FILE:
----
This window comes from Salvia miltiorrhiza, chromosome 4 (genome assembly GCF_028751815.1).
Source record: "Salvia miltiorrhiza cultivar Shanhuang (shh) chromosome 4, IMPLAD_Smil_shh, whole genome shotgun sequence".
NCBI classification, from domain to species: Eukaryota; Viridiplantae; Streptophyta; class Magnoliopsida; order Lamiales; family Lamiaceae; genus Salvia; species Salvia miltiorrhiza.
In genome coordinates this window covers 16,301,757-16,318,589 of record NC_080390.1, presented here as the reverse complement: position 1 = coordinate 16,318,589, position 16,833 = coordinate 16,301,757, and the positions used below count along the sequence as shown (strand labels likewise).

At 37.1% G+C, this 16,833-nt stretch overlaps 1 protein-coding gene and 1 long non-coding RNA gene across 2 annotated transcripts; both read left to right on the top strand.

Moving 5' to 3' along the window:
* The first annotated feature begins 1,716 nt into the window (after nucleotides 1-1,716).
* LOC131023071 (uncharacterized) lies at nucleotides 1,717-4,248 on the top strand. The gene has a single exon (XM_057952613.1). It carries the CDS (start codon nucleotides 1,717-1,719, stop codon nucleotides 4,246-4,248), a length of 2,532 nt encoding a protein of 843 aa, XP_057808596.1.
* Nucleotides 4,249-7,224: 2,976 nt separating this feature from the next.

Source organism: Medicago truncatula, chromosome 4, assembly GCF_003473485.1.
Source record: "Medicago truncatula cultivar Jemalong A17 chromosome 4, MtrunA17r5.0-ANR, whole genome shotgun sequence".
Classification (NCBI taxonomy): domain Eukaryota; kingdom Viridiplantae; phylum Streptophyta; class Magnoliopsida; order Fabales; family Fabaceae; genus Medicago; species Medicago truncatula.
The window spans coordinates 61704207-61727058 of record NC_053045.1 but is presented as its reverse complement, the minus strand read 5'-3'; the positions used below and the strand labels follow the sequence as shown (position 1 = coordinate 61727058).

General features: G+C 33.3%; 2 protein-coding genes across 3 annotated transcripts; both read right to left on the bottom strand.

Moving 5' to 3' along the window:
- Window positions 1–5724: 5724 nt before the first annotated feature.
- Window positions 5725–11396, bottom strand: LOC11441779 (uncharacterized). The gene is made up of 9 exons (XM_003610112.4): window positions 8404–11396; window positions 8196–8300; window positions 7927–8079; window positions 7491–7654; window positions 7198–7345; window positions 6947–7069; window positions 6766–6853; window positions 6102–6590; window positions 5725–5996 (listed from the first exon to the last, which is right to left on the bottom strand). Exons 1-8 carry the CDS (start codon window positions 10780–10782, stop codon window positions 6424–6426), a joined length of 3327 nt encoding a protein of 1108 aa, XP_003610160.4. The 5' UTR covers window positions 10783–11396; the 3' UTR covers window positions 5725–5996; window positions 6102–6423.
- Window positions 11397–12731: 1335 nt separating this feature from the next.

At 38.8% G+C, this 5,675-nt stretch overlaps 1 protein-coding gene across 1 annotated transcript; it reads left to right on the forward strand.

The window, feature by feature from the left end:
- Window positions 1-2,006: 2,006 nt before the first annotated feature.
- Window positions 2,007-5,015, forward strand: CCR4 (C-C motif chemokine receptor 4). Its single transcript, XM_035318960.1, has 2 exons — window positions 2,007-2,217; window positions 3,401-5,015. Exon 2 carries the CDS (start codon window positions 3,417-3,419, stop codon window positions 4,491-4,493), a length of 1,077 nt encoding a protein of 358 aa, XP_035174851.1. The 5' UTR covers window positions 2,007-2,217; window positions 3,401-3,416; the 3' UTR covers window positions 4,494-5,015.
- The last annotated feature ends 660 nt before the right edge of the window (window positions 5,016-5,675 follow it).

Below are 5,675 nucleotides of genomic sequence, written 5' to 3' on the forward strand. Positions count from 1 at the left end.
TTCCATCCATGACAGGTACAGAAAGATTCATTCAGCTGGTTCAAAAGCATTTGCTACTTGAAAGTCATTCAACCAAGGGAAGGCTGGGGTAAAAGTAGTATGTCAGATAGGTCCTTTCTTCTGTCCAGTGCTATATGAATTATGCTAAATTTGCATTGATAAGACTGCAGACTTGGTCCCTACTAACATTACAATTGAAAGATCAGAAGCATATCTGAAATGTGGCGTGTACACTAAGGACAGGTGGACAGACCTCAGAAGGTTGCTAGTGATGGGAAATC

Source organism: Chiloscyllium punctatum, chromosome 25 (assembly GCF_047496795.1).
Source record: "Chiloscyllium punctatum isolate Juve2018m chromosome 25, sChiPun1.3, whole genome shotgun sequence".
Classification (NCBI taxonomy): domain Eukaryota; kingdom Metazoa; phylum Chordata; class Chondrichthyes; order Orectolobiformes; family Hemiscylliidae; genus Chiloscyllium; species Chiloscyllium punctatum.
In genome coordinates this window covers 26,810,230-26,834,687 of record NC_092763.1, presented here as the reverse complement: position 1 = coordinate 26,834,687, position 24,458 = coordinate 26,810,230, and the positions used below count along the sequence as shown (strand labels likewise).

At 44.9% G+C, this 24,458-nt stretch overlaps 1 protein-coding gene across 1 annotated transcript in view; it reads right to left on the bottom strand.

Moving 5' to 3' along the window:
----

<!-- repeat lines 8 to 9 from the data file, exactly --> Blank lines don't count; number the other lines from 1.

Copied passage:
* LOC131023071 (uncharacterized) lies at nucleotides 1,717-4,248 on the top strand. The gene has a single exon (XM_057952613.1). It carries the CDS (start codon nucleotides 1,717-1,719, stop codon nucleotides 4,246-4,248), a length of 2,532 nt encoding a protein of 843 aa, XP_057808596.1.
* Nucleotides 4,249-7,224: 2,976 nt separating this feature from the next.